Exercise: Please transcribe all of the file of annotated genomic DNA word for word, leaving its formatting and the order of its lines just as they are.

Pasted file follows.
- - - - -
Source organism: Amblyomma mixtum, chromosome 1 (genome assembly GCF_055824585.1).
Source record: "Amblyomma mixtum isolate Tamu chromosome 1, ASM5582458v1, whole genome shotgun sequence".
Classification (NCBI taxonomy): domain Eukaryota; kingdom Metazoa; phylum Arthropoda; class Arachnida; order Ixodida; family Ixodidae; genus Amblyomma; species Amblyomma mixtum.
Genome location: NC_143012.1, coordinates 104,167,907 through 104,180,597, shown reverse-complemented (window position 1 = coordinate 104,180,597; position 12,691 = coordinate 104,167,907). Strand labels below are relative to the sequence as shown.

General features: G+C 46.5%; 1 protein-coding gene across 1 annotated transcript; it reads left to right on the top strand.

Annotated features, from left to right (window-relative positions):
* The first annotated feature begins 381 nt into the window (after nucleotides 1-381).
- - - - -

Source organism: Amblyomma mixtum, chromosome 1 (genome assembly GCF_055824585.1).
Source record: "Amblyomma mixtum isolate Tamu chromosome 1, ASM5582458v1, whole genome shotgun sequence".
Classification (NCBI taxonomy): domain Eukaryota; kingdom Metazoa; phylum Arthropoda; class Arachnida; order Ixodida; family Ixodidae; genus Amblyomma; species Amblyomma mixtum.
Genome location: NC_143012.1, coordinates 104,167,907 through 104,180,597, shown reverse-complemented (window position 1 = coordinate 104,180,597; position 12,691 = coordinate 104,167,907). Strand labels below are relative to the sequence as shown.

General features: G+C 46.5%; 1 protein-coding gene across 1 annotated transcript; it reads left to right on the top strand.

Annotated features, from left to right (window-relative positions):
* The first annotated feature begins 381 nt into the window (after nucleotides 1-381).